If there’s a general theme running through the week’s reports, it’s this: The rut is a dynamic event that requires successful hunters to adapt to its many changes. We like to think of the rut as a bell-shaped curve that builds, peaks, then slowly ebbs. While that may be true on a broad scale, it doesn’t always play out that way in the specific properties we hunt…or even in the area immediately surrounding our stand.

Eric Bruce, our South reporter, provided a perfect case in point when he told of a big Georgia buck that was shot trailing a doe on October 15, which is weeks before the rut peak in that state. Bruce also included a great interview with a biologist who detailed the many factors that can influence rut timing, duration, and intensity. I found this report especially fascinating because–as our reporting team points out in their posts this week–many hunters across the country are facing lockdown, if not the immediate post-rut.

It’s tempting to get discouraged when you know the rut has “peaked” in your area, but as that Georgia buck shot a month ago proves, individual deer care nothing about general trends. They are going to breed when their internal clock tells them it’s time, regardless of the calendar. The only way to capitalize on these events is to be out there.

That said, when it’s clear that many does are in estrus and being bred by bucks (and therefore not moving much), it’s time to use creative techniques. Great Plains reporter David Draper provided a perfect example of such ingenuity when he visited the Pine Ridge Reservation last week. Draper and his buddies used small pushes to get locked-down deer on their feet and in front of their guns. Aggressive tactics like this are an excellent way to take the fight to the deer when they’re not moving well. One of my good friends from Iowa uses a similar in-your-face approach during lock-down: Steve sets up in areas where he can see well, hoping to spot a bedded buck-doe pair. When he finds one, he simply crawls out of his stand and stalks them. He’s killed several nice bucks with this approach, even with a bow.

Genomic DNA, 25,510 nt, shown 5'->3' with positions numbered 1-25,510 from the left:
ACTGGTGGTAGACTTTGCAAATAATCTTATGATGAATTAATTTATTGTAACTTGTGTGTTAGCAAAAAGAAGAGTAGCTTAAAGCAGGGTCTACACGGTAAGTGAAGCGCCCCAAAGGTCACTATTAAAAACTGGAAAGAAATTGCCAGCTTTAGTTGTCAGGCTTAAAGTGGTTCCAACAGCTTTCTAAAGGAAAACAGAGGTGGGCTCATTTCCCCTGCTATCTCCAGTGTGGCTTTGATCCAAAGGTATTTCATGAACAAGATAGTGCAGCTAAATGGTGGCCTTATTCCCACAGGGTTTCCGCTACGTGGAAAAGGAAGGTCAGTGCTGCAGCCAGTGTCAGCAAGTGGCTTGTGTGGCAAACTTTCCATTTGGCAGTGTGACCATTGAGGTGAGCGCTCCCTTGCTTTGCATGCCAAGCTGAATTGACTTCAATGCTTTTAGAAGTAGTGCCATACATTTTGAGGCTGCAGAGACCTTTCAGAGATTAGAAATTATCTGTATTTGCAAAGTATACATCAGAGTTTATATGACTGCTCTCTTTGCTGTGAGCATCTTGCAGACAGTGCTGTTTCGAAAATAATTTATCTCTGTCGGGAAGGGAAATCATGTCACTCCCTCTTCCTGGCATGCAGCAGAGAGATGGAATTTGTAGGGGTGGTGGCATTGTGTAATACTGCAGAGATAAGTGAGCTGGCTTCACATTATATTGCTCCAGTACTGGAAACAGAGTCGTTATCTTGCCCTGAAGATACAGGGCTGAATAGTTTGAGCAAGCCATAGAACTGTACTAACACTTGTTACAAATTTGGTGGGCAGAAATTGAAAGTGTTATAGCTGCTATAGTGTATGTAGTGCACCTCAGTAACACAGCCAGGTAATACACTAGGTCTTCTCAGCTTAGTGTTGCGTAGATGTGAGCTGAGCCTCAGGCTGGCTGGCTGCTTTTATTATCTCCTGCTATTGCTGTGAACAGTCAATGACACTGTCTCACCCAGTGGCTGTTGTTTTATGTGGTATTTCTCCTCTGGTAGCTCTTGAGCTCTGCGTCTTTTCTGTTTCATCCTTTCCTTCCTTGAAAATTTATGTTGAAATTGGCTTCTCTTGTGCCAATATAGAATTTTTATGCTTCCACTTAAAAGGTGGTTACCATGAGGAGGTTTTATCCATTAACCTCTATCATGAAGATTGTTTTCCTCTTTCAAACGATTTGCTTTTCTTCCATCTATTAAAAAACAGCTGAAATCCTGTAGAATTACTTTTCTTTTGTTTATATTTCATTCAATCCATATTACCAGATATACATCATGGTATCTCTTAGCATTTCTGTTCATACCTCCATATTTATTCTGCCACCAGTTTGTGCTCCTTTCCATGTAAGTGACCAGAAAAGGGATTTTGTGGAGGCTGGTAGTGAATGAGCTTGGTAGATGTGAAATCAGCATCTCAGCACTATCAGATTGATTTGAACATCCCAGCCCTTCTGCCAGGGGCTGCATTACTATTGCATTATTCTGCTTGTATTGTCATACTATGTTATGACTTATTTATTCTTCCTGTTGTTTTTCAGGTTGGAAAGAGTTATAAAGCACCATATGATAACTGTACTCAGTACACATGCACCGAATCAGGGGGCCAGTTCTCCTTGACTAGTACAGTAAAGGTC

Mid-South reporter Will Brantley provided an anecdote that proves the point. As area whitetails quit visiting fields–thanks to a combination of lock-down and hunting pressure–his source abandoned field-edge stands, grabbed a climber, and went deeper into the timber. His aggressive approach was successful and proved that sometimes simply changing locations can make all the difference.

Despite these clear successes, it’s still important to remain patient. Brandon Ray pointed this out when he highlighted the success of his friend Brandt Vermillion and his quest for a nice Texas 11-point. Though the buck had been a regular on a property, Vermillion lost track of the buck for a time before finally tagging it recently. This hunt is a great reminder that when a buck has everything he needs on a property–even if it’s relatively small–he’ll likely return, even after he’s made a breeding excursion.

Patience also seems to be the word of the week from West reporter Jeff Holmes. His report highlights Idaho and Montana hunters who felt that weather events had held up (or interrupted) the rut. Many times over the years I’ve seen extreme heat, or even a big snowstorm, virtually halt rutting behavior. Then, when temps or precipitation moderated, whitetails were off to the races again. Even when we’re supposed to be facing the most exciting action of the whitetail year, simply grinding out time in the timber is almost always rewarded.